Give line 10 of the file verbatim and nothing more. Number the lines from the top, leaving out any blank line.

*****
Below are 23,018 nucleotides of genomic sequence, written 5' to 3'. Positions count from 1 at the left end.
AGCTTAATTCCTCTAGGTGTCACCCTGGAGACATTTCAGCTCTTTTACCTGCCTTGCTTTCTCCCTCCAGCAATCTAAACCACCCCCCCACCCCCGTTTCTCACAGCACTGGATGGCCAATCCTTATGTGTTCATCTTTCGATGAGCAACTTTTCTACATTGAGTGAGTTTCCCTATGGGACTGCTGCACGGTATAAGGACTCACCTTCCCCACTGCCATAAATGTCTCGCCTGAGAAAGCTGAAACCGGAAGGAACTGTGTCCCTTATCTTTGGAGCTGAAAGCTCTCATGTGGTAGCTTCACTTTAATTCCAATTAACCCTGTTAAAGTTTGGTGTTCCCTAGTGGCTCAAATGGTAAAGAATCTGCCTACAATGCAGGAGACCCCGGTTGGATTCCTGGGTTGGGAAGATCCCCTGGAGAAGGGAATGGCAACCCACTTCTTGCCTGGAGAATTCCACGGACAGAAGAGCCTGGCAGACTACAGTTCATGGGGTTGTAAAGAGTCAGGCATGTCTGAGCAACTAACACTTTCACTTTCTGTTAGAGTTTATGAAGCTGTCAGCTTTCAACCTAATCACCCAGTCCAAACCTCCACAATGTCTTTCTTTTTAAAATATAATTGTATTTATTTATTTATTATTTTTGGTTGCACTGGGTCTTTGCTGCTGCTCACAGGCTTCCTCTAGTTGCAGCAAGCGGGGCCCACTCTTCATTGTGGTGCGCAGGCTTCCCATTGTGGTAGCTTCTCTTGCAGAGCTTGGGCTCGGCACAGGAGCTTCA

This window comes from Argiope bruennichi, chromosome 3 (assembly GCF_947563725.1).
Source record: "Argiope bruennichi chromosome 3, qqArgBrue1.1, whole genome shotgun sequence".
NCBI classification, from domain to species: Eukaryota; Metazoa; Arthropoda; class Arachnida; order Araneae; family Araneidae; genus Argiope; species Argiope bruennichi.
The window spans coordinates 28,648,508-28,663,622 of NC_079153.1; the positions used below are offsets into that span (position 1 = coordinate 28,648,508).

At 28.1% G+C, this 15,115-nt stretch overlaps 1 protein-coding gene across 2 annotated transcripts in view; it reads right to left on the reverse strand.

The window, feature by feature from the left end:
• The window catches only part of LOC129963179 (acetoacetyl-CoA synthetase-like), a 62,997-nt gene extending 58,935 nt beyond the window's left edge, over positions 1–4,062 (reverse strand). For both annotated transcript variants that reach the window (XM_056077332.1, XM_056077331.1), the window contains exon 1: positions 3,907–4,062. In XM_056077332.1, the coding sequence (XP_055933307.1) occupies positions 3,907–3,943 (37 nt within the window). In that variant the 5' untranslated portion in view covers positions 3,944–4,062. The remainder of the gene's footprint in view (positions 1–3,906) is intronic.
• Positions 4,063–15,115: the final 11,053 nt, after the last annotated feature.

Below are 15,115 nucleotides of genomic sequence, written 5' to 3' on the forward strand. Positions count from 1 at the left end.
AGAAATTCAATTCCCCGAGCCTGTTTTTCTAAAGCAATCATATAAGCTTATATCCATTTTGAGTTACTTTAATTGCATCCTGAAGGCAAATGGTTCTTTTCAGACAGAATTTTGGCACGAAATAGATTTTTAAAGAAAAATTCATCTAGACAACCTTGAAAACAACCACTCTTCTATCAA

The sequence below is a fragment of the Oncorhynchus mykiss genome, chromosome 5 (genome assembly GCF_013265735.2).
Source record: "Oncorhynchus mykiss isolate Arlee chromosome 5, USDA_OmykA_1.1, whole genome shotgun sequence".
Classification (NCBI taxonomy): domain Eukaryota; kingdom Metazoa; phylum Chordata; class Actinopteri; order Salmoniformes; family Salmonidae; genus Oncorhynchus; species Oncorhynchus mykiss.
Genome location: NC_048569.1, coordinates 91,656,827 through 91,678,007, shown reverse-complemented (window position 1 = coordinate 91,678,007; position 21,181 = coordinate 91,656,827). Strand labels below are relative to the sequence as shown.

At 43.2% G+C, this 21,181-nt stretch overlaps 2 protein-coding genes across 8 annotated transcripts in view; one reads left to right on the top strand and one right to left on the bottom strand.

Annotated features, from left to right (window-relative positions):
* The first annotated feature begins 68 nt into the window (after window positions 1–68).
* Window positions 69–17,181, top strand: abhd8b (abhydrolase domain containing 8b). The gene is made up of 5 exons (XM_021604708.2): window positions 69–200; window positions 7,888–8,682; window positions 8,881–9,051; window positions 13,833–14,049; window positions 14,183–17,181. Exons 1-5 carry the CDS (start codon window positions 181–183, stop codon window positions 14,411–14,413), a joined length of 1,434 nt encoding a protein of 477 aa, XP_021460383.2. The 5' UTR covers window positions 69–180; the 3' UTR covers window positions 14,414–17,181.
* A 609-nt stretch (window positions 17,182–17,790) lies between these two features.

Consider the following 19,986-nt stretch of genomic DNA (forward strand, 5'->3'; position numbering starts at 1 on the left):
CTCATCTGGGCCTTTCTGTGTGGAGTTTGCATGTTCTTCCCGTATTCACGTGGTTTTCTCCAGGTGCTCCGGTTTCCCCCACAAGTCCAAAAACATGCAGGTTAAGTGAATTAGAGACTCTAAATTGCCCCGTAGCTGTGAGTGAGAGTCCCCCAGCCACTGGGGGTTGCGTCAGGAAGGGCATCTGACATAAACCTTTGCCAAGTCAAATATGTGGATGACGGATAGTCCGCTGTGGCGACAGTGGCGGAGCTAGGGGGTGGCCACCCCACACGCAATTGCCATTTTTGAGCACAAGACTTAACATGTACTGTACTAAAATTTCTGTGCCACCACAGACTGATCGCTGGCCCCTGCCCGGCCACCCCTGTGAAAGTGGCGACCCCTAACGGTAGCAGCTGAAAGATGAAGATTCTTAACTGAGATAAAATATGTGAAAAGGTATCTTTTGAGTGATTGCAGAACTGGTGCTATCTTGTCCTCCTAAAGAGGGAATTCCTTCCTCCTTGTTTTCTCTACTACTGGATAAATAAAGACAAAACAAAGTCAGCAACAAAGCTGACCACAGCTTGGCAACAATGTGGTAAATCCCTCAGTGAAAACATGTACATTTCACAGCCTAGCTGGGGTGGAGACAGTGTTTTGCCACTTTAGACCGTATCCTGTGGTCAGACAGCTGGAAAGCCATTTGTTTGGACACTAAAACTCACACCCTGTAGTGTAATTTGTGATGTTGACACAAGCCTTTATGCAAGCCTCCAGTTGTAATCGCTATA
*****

• Positions 4,063–15,115: the final 11,053 nt, after the last annotated feature.